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Apomorphine for Dogs

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General Drug Information and Indications
How to Give this Medication
Side Effects
Drug Interactions
Search for Available Dosage Forms

General Drug Information and Indications

Apomorphine is a drug used in dogs to cause them to vomit. It is most commonly used when a dog has been poisoned by eating a toxin, food or plant. Drugs that induce vomiting are called emetics and they are important in the early treatment of some, but not all, poisonings. Emetic drugs generally remove only 40-60% of the stomach contents and they need to be given in the first 4 hours. Cats do not respond consistently to apomorphine.

Your veterinarian will give apomorphine by injection or by placing a quick dissolving tablet in the eyelid tissue around the eye (the conjunctival sac).

Like many other drugs in veterinary medicine, this drug is not FDA approved for use in animals and is not available from a veterinary pharmaceutical manufacturer. Instead, it is compounded by a specialty pharmacy.

How to Give this Medication

Give this medication to your dog exactly as your veterinarian prescribes and use only under direct veterinary supervision. There are only limited circumstances when a veterinarian might dispense apomorphine for a client to use at home before bringing the dog to the veterinarian for treatment.

Although conjunctival administration is usually effective, it is not as fast or reliable as the injectable route.

If vomiting does not occur after one dose, do not give more apomorphine as this may increase the likelihood of undesirable side effects or toxicity. You should consult with your veterinarian immediately if the first dose is not effective.

Wash your hands after giving your dog this medication.

Side Effects

Be sure to discuss any side effects with your veterinarian immediately.
Apomorphine can cause excitement or depression. Excitement is the more common side effect.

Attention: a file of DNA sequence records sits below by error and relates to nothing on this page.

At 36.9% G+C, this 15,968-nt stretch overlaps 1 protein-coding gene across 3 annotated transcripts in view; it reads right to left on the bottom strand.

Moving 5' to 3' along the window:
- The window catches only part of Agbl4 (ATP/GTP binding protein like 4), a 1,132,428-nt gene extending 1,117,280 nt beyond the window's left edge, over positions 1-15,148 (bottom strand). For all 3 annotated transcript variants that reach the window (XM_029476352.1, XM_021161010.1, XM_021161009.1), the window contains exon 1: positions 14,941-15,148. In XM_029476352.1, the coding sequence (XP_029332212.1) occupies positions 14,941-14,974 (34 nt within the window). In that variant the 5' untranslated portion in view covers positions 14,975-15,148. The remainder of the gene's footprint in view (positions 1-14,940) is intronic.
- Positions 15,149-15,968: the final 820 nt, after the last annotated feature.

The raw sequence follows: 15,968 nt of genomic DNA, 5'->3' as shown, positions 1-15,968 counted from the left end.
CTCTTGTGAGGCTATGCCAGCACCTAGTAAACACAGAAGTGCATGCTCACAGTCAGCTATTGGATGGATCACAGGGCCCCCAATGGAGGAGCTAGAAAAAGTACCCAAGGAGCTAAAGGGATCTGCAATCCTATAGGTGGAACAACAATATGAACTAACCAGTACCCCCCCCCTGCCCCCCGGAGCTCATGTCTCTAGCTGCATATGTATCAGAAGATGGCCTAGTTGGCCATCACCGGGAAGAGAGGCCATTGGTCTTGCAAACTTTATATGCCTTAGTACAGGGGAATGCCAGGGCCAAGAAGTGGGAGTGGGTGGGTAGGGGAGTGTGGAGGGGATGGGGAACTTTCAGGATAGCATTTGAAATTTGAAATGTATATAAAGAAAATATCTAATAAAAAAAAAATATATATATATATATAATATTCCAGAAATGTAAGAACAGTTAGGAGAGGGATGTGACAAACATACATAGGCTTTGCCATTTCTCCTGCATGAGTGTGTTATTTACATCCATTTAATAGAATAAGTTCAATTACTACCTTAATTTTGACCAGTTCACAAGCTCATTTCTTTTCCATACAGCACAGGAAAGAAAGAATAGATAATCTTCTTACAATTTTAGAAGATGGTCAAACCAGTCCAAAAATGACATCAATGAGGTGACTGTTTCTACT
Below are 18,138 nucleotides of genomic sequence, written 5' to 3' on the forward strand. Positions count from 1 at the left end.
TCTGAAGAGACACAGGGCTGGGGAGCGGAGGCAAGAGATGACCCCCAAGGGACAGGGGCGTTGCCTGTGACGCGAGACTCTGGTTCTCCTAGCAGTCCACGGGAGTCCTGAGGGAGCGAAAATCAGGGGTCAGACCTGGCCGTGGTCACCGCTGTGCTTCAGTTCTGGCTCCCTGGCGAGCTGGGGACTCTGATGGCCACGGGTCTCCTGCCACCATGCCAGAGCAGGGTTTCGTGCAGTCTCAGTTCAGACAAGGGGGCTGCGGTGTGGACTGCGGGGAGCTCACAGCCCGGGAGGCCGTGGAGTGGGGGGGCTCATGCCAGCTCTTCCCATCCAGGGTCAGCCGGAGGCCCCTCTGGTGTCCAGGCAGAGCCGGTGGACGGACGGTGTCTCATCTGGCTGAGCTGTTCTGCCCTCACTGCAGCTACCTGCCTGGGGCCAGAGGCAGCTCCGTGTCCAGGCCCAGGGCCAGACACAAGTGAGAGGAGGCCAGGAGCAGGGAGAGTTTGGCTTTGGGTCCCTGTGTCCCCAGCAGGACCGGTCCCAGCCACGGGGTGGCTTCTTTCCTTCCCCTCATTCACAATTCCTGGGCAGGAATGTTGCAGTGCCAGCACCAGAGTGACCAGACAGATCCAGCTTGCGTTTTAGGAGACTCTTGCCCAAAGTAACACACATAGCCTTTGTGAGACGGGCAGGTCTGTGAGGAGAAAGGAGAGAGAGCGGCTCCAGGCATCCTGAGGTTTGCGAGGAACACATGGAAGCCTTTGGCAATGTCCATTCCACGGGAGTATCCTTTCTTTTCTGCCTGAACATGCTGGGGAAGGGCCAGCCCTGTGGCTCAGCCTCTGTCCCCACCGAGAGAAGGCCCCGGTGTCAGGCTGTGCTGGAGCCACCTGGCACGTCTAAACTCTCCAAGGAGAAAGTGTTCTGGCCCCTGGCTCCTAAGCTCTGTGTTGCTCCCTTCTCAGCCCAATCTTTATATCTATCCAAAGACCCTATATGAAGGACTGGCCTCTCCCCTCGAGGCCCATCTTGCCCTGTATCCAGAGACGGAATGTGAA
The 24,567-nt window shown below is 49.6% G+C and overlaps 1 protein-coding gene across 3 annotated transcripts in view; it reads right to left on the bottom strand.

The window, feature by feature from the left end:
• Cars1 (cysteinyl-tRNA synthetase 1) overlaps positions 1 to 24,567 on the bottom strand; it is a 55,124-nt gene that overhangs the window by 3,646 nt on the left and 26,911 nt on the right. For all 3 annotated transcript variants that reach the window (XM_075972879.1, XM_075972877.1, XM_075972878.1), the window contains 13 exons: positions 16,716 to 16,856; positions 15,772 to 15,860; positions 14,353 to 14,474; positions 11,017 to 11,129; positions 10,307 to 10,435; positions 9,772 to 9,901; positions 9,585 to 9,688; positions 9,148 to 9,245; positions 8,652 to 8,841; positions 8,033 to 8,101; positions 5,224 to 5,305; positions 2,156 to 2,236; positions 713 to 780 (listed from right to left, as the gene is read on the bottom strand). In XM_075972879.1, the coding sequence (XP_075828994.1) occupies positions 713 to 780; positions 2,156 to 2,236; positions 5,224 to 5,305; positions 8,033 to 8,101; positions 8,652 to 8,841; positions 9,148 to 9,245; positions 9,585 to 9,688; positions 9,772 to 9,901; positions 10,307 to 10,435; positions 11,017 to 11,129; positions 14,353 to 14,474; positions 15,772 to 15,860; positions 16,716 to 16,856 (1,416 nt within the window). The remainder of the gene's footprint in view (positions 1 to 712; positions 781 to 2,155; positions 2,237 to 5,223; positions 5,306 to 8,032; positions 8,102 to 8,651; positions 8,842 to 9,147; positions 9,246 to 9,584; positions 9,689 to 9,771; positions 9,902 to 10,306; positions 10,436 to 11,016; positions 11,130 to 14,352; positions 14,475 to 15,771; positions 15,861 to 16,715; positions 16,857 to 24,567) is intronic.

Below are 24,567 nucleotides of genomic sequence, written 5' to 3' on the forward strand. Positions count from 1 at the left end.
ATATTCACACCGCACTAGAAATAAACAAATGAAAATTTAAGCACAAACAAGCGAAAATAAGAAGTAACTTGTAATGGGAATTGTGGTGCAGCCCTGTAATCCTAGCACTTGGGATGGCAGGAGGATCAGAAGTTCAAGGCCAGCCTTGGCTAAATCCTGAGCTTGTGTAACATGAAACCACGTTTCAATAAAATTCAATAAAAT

Prolonged vomiting may occur. After treatment under the eyelid, rinsing the conjunctival sac with saline may decrease residual drug absorption.


  • Keep this and all drugs out of reach of children. You should only use apomorphine after consultation with your veterinarian.
  • Apomorphine should not be used in patients that are unconscious, having difficulty breathing, in shock, seizuring, comatose or rapidly deteriorating.
  • Apomorphine should not be used to treat all forms of toxins. In some instances, vomiting will make your dog’s condition worse.
  • Apomorphine should not be used in animals with decreased liver function.
  • Apomorphine should not be used in rabbits or rodents. These species lack either the ability to vomit or do not have strong enough abdominal musculature.
  • Wash your hands immediately after handling apomorphine tablets, or wear gloves when handling.

Drug Interactions

Be sure to review with your veterinarian any medications or supplements your dog may be receiving.

Apomorphine should not be used in animals that are known to be hypersensitive to morphine and related drugs.

Drugs that decrease vomiting, such as phenothiazine tranquilzers, may decrease the effectiveness of apomorphine.


If you suspect your pet or another animal was overdosed accidentally or has eaten this medication inadvertently, contact your veterinarian or the A.S.P.C.A.’s Animal Poison Control Center at 888.426.4435. Always bring the prescription container with you when you take your pet for treatment.

If you or someone else has accidentally ingested this medication call the National Capital Poison Center at 800.222.1222.


Different strengths or dosage forms of apomorphine may have different storage requirements. Read the labeling or ask your pharmacist for the storage requirements of the prescription you receive.

About the Author

Dr. Barbara Forney is a veterinary practitioner in Chester County, Pennsylvania. She has a master's degree in animal science from the University of Delaware and graduated from the University of Pennsylvania School of Veterinary Medicine in 1982.

She began to develop her interest in client education and medical writing in 1997. Recent publications include portions of The Pill Book Guide to Medication for Your Dog and Cat, and most recently Understanding Equine Medications published by the Bloodhorse.

Dr. Forney is an FEI veterinarian and an active member of the AAEP, AVMA, and AMWA.

The information contained on this site is general in nature and is intended for use as an informational aid. It does not cover all possible uses, actions, precautions, side effects, or interactions of the products shown, nor is the information intended as medical advice or diagnosis for individual health problems or for making an evaluation as to the risks and benefits of using a particular product. You should consult your doctor about diagnosis and treatment of any health problems. Information and statements have not been evaluated by the Food and Drug Administration ("FDA"), nor has the FDA approved the products to diagnose, cure or prevent disease. 

Wedgewood Pharmacy compounded veterinary preparations are not intended for use in food and food-producing animals.